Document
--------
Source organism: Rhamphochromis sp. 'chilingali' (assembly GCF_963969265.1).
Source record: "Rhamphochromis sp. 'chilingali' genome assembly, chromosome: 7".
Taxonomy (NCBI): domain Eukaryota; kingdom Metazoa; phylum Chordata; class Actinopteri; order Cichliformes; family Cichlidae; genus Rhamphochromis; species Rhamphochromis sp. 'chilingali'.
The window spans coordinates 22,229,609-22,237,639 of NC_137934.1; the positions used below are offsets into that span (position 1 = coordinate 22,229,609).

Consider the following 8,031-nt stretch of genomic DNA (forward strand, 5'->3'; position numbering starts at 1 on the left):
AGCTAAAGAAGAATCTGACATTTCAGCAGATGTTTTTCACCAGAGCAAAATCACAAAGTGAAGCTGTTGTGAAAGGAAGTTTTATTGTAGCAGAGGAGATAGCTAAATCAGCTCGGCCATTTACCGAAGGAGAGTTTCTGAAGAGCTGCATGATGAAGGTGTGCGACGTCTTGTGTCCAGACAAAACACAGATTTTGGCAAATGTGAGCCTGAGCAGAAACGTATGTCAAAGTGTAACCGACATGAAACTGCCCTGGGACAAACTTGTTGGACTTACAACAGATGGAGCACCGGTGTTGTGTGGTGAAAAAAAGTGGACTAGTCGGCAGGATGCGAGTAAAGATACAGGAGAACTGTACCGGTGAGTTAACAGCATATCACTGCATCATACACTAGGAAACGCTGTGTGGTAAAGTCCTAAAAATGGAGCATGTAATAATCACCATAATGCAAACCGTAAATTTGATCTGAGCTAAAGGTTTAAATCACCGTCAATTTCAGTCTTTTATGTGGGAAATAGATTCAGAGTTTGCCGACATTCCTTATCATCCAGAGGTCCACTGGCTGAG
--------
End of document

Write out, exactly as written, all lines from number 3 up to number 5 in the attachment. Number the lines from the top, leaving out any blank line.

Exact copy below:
Taxonomy (NCBI): domain Eukaryota; kingdom Metazoa; phylum Chordata; class Actinopteri; order Cichliformes; family Cichlidae; genus Rhamphochromis; species Rhamphochromis sp. 'chilingali'.
The window spans coordinates 22,229,609-22,237,639 of NC_137934.1; the positions used below are offsets into that span (position 1 = coordinate 22,229,609).

Consider the following 8,031-nt stretch of genomic DNA (forward strand, 5'->3'; position numbering starts at 1 on the left):